Methodist Estabrook Cancer Center

Omaha, NE, United States

Methodist Estabrook Cancer Center

Omaha, NE, United States

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Spigel D.R.,Sarah Cannon Research Institute | Spigel D.R.,Methodist Estabrook Cancer Center | Spigel D.R.,Genentech | Spigel D.R.,University of North Carolina at Chapel Hill | And 36 more authors.
Journal of Clinical Oncology | Year: 2011

Purpose: Because of promising efficacy signals in single-arm studies, a placebo-controlled, double-blind, randomized phase II trial was designed to assess the efficacy and safety of adding bevacizumab to first-line standard chemotherapy for treatment of extensive-stage small-cell lung cancer (SCLC). Patients and Methods: Patients with SCLC were randomly assigned to receive bevacizumab or placebo, with cisplatin or carboplatin plus etoposide, for four cycles followed by single-agent bevacizumab or placebo until progression or unacceptable toxicity. The primary end point was progression-free survival (PFS). Results: Fifty-two patients were randomly assigned to the bevacizumab group and 50 to the placebo group; 69% versus 66%, respectively, completed four cycles of therapy. Median PFS was higher in the bevacizumab group (5.5 months) than in the placebo group (4.4 months; hazard ratio [HR], 0.53; 95% CI, 0.32 to 0.86). Median overall survival (OS) was similar for both groups (9.4 v 10.9 months for bevacizumab and placebo groups, respectively), with an HR of 1.16 (95% CI, 0.66 to 2.04). Overall response rates were 58% (95% CI, 43% to 71%) for the bevacizumab group and 48% (95% CI, 34% to 62%) for the placebo group. Median duration of response was 4.7 months for the bevacizumab group and 3.2 months for the placebo group. In the bevacizumab and placebo groups, 75% versus 60% of patients, respectively, experienced one or more grade 3 or higher adverse events. No new or unexpected safety signals for bevacizumab were observed. Conclusion: The addition of bevacizumab to cisplatin or carboplatin plus etoposide for treatment of extensive-stage SCLC improved PFS, with an acceptable toxicity profile. However, no improvement in OS was observed. © 2011 by American Society of Clinical Oncology.


Hughes B.,Prince Charles Hospital | Hughes B.,Royal Brisbane Hospital | Mileshkin L.,Peter MacCallum Cancer Center | Townley P.,Methodist Estabrook Cancer Center | And 9 more authors.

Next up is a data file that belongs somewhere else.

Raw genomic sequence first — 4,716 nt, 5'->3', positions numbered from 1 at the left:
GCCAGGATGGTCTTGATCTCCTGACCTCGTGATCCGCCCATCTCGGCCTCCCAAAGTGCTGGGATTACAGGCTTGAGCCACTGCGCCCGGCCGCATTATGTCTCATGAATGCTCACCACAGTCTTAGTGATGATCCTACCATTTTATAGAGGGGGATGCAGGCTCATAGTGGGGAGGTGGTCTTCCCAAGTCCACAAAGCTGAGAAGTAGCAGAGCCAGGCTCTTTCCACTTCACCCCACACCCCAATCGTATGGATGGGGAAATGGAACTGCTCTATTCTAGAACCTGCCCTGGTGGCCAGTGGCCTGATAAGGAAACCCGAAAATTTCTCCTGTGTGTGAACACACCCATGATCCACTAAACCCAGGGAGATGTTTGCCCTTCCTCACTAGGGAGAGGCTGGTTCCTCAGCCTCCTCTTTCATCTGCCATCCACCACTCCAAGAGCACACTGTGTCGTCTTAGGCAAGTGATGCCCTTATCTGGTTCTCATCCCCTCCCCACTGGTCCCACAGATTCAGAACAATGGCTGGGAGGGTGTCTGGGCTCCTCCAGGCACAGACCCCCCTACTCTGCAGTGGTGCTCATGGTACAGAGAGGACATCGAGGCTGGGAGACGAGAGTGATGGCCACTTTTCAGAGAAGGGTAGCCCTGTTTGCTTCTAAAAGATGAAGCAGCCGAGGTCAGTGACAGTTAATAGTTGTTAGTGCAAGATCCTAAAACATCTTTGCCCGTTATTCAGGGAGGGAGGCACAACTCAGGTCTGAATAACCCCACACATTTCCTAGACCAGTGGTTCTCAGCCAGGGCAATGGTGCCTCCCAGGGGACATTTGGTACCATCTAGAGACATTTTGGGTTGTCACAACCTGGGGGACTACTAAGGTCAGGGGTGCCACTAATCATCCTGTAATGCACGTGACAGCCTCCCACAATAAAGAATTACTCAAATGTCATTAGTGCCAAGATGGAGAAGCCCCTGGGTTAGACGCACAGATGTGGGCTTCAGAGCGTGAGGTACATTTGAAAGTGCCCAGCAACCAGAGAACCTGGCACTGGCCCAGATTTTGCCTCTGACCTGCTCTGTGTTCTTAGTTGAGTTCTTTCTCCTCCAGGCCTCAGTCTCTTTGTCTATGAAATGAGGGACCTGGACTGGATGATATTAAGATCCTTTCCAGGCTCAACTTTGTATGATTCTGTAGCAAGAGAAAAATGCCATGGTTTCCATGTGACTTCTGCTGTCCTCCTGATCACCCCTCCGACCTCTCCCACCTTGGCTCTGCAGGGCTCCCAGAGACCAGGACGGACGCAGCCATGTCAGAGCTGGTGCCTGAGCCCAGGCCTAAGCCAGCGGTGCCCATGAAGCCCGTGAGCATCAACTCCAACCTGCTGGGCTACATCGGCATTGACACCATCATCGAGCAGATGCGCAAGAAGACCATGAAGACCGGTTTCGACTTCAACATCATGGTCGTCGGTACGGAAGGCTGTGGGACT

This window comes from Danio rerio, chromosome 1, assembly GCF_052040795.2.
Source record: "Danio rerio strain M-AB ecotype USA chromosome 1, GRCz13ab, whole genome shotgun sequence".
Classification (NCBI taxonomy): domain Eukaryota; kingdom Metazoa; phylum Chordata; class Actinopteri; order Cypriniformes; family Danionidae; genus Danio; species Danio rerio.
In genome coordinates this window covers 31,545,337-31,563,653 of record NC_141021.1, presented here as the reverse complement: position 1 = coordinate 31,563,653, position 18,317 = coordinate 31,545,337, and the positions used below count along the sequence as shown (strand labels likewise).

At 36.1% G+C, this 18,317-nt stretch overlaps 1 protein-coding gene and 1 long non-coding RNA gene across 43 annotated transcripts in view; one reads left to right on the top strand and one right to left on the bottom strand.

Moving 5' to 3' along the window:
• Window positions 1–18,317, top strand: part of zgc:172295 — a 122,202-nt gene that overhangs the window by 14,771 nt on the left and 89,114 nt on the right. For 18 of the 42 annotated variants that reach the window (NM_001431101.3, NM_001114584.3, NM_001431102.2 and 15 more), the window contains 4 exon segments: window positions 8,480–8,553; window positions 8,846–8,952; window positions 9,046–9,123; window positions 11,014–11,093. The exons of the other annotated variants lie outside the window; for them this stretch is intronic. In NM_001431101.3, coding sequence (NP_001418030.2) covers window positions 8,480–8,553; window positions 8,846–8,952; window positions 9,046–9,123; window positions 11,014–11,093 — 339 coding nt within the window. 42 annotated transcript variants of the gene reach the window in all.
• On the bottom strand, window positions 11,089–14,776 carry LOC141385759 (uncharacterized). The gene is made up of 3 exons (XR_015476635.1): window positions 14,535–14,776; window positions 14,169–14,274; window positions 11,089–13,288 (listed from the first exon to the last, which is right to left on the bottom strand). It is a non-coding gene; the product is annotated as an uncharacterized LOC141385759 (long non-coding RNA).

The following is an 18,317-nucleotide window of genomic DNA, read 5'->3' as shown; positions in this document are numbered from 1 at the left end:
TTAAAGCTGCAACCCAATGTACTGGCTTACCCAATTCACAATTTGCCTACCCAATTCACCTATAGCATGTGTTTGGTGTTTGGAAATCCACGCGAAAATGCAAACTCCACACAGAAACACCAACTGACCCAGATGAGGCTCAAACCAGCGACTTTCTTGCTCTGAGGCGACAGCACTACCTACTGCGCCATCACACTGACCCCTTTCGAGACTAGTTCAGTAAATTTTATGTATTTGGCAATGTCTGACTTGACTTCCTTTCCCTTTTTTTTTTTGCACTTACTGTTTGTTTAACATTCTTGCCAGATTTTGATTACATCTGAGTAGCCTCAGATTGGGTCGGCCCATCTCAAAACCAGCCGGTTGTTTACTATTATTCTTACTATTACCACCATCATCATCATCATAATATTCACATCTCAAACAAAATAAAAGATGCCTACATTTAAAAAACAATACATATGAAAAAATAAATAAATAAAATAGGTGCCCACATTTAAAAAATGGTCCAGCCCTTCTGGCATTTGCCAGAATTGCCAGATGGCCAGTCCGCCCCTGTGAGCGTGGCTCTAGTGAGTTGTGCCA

Oncologist | Year: 2014

Background. Combination blockade of human epidermal growth factor receptor (HER) family signaling may confer enhanced antitumor activity than single-agent blockade. We performed a single-arm study of pertuzumab, a monoclonal antibody that inhibits HER2 dimerization, and erlotinib in relapsed non-small cell lung cancer (NSCLC). Methods. Patients received pertuzumab (840-mg loading dose and 420-mg maintenance intravenously every 3 weeks) and erlotinib (150-mg or 100-mg dose orally, daily). The primary endpoint was response rate (RR) by 18F-fluorodeoxyglucose positron emission tomography (FDG-PET) at day 56 in all patients and those with EGFR wild-type tumors. Results. Of 41 patients, 28 (68.3%) experienced treatment-related grade ≥3 adverse events, including pneumatosis intestinalis (3 patients), resulting in early cessation of enrollment. Tissue samples from 32 patients showed mutated EGFR status in 9 of 41 (22%) and wild-type EGFR in 23 of 41 (56%). The FDG-PET RR for patients with assessments at day 56 was 19.5% in all patients (n = 41) and 8.7% in patients with wild-type EGFR NSCLC (n = 23). Investigator-assessed computed tomography RR at day 56 was 12.2%. Conclusion. FDG-PET suggests that pertuzumab plus erlotinib is an active combination, but combination therapy was poorly tolerated, which limits its clinical applicability. More research is warranted to identify drug combinations that disrupt HER receptor signaling but that exhibit improved tolerability profiles. © AlphaMed Press 2014.


PubMed | Methodist Estabrook Cancer Center
Type: Journal Article | Journal: Journal of applied clinical medical physics | Year: 2016

Metal implants which saturate the CT number scale may require dosimetrist and physicist involvement to manually contour and assign an appropriate value to the metal for accurate dose calculation. This study investigated dose calculation based directly on extended CT scale images for different metals and geometries. The aim was to evaluate extended CT accuracy as a suitable alternative to standard CT methods in the presence of high-Z materials and artifacts, despite the reduced HU resolution of extended CT. Gafchromic film measurements were made for comparison to calculated doses. The method of direct dose calculation on extended CT scale was compared to our institutions standard method of manually contouring and assigning metal values on saturated CT images for each of the metal samples. Clinical patient plans with metal implants were investigated and DVHs were compared between standard CT and extended CT dose calculations. Dose calculations showed agreement within 2% between the two methods of metal characterization and the film measurement in the case of the strongest metal attenuator, cobalt-chromium. In the clinical treatment plans, the greatest dose discrepancy between the two methods was 1.2%. This study suggests that direct dose calculation on an extended scale CT image in the presence of metal implants can produce accurate clinically viable treatment plans, thereby improving efficiency of clinical workflow and eliminating a potential source of human error by manual CT number assignment.

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